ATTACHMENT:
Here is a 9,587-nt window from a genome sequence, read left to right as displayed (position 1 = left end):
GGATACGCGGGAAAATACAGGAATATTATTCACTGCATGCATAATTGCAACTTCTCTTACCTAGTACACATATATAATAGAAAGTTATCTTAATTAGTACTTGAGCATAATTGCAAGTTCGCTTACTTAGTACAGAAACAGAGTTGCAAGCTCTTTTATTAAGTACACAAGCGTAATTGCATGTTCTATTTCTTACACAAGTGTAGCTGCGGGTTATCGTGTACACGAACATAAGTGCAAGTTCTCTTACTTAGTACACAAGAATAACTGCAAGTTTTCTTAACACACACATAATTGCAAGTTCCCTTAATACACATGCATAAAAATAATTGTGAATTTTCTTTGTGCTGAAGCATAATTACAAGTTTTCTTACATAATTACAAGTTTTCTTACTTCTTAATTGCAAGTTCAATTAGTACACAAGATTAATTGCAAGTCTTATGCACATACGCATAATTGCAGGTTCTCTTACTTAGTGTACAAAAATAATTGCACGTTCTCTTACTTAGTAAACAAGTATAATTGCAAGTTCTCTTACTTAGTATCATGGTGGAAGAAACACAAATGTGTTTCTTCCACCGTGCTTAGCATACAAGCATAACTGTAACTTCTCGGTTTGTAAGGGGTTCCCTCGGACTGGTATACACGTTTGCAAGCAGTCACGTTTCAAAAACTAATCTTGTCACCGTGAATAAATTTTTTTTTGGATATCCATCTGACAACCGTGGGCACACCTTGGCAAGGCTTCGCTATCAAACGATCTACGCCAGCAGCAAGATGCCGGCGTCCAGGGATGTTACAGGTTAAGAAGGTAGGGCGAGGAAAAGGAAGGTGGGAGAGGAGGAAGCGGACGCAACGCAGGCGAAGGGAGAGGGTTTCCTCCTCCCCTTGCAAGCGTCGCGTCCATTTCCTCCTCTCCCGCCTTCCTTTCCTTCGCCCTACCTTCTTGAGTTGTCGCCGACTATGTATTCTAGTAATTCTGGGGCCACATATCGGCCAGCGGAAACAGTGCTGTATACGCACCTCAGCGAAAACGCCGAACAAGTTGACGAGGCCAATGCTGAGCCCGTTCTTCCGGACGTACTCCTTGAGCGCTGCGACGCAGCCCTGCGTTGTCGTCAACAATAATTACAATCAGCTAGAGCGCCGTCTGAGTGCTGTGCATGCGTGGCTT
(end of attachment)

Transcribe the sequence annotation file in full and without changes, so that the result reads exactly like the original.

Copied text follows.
Here is a 9,587-nt window from a genome sequence, read left to right as displayed (position 1 = left end):
GGATACGCGGGAAAATACAGGAATATTATTCACTGCATGCATAATTGCAACTTCTCTTACCTAGTACACATATATAATAGAAAGTTATCTTAATTAGTACTTGAGCATAATTGCAAGTTCGCTTACTTAGTACAGAAACAGAGTTGCAAGCTCTTTTATTAAGTACACAAGCGTAATTGCATGTTCTATTTCTTACACAAGTGTAGCTGCGGGTTATCGTGTACACGAACATAAGTGCAAGTTCTCTTACTTAGTACACAAGAATAACTGCAAGTTTTCTTAACACACACATAATTGCAAGTTCCCTTAATACACATGCATAAAAATAATTGTGAATTTTCTTTGTGCTGAAGCATAATTACAAGTTTTCTTACATAATTACAAGTTTTCTTACTTCTTAATTGCAAGTTCAATTAGTACACAAGATTAATTGCAAGTCTTATGCACATACGCATAATTGCAGGTTCTCTTACTTAGTGTACAAAAATAATTGCACGTTCTCTTACTTAGTAAACAAGTATAATTGCAAGTTCTCTTACTTAGTATCATGGTGGAAGAAACACAAATGTGTTTCTTCCACCGTGCTTAGCATACAAGCATAACTGTAACTTCTCGGTTTGTAAGGGGTTCCCTCGGACTGGTATACACGTTTGCAAGCAGTCACGTTTCAAAAACTAATCTTGTCACCGTGAATAAATTTTTTTTTGGATATCCATCTGACAACCGTGGGCACACCTTGGCAAGGCTTCGCTATCAAACGATCTACGCCAGCAGCAAGATGCCGGCGTCCAGGGATGTTACAGGTTAAGAAGGTAGGGCGAGGAAAAGGAAGGTGGGAGAGGAGGAAGCGGACGCAACGCAGGCGAAGGGAGAGGGTTTCCTCCTCCCCTTGCAAGCGTCGCGTCCATTTCCTCCTCTCCCGCCTTCCTTTCCTTCGCCCTACCTTCTTGAGTTGTCGCCGACTATGTATTCTAGTAATTCTGGGGCCACATATCGGCCAGCGGAAACAGTGCTGTATACGCACCTCAGCGAAAACGCCGAACAAGTTGACGAGGCCAATGCTGAGCCCGTTCTTCCGGACGTACTCCTTGAGCGCTGCGACGCAGCCCTGCGTTGTCGTCAACAATAATTACAATCAGCTAGAGCGCCGTCTGAGTGCTGTGCATGCGTGGCTT